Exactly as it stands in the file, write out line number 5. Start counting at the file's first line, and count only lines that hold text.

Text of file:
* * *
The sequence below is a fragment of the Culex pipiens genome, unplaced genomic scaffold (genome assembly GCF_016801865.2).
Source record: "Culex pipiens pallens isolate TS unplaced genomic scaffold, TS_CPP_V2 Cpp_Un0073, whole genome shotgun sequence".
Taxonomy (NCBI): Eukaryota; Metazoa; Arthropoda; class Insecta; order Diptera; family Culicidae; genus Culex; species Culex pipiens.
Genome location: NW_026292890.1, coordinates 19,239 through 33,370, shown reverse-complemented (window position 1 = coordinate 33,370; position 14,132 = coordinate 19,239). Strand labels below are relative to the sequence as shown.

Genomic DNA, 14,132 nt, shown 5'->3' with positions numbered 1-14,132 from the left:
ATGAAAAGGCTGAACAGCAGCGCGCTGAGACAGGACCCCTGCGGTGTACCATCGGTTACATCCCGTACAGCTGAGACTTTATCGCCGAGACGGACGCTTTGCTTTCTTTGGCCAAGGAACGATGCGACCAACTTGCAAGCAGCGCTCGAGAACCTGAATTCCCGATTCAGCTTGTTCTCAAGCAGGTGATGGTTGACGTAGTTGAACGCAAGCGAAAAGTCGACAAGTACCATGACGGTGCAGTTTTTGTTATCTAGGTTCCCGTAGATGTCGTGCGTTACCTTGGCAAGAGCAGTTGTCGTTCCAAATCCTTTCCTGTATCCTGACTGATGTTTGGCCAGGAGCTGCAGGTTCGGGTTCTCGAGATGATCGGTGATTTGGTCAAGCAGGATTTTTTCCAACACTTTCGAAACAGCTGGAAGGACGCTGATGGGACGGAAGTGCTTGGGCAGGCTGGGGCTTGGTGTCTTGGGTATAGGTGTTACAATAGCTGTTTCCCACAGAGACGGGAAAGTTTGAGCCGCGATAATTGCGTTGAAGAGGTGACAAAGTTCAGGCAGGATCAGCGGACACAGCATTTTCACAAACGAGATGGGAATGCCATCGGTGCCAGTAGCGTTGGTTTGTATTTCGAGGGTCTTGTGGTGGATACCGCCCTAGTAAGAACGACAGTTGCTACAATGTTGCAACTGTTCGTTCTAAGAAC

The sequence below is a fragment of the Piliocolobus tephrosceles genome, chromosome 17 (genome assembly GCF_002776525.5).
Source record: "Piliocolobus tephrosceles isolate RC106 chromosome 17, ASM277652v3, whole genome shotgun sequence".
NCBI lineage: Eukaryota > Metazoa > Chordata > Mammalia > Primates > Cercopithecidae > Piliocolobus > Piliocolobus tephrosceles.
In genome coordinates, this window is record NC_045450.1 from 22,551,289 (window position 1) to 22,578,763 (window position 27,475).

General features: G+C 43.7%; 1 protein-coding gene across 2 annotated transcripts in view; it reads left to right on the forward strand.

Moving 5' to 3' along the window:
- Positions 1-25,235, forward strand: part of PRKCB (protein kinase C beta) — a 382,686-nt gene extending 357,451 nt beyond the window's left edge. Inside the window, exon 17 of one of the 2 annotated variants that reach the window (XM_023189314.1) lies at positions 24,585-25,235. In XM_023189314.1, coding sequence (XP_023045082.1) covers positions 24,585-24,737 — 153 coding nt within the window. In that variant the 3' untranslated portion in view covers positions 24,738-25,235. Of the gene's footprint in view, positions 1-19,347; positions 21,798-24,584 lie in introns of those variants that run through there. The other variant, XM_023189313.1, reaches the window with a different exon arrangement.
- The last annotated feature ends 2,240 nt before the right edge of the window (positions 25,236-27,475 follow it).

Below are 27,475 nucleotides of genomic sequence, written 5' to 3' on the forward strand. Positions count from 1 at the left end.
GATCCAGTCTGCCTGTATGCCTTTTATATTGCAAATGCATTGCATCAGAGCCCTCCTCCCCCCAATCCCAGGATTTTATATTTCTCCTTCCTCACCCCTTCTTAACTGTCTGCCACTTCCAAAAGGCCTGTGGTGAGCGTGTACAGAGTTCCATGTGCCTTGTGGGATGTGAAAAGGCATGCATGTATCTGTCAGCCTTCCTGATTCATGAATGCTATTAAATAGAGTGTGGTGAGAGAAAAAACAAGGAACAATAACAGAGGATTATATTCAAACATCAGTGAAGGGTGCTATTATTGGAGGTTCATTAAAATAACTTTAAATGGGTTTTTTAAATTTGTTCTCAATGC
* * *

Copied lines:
Genomic DNA, 14,132 nt, shown 5'->3' with positions numbered 1-14,132 from the left: